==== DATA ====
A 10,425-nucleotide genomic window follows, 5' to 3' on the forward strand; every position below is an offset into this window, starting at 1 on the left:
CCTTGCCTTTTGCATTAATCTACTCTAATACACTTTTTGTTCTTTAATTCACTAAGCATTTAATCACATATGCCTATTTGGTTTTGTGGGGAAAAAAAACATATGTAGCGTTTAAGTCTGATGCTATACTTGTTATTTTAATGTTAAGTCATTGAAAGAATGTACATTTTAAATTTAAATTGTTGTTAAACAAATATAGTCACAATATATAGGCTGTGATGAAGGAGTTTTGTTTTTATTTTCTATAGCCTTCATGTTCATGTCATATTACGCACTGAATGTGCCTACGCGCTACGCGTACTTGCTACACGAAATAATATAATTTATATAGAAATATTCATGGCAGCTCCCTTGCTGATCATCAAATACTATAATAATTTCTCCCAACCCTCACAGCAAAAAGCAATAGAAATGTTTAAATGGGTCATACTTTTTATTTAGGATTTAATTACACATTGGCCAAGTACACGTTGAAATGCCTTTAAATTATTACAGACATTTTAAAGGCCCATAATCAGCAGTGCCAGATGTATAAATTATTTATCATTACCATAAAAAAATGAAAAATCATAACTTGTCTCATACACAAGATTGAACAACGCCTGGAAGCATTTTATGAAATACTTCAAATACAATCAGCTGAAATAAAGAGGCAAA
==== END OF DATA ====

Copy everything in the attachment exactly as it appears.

A 10,425-nucleotide genomic window follows, 5' to 3' on the forward strand; every position below is an offset into this window, starting at 1 on the left:
CCTTGCCTTTTGCATTAATCTACTCTAATACACTTTTTGTTCTTTAATTCACTAAGCATTTAATCACATATGCCTATTTGGTTTTGTGGGGAAAAAAAACATATGTAGCGTTTAAGTCTGATGCTATACTTGTTATTTTAATGTTAAGTCATTGAAAGAATGTACATTTTAAATTTAAATTGTTGTTAAACAAATATAGTCACAATATATAGGCTGTGATGAAGGAGTTTTGTTTTTATTTTCTATAGCCTTCATGTTCATGTCATATTACGCACTGAATGTGCCTACGCGCTACGCGTACTTGCTACACGAAATAATATAATTTATATAGAAATATTCATGGCAGCTCCCTTGCTGATCATCAAATACTATAATAATTTCTCCCAACCCTCACAGCAAAAAGCAATAGAAATGTTTAAATGGGTCATACTTTTTATTTAGGATTTAATTACACATTGGCCAAGTACACGTTGAAATGCCTTTAAATTATTACAGACATTTTAAAGGCCCATAATCAGCAGTGCCAGATGTATAAATTATTTATCATTACCATAAAAAAATGAAAAATCATAACTTGTCTCATACACAAGATTGAACAACGCCTGGAAGCATTTTATGAAATACTTCAAATACAATCAGCTGAAATAAAGAGGCAAA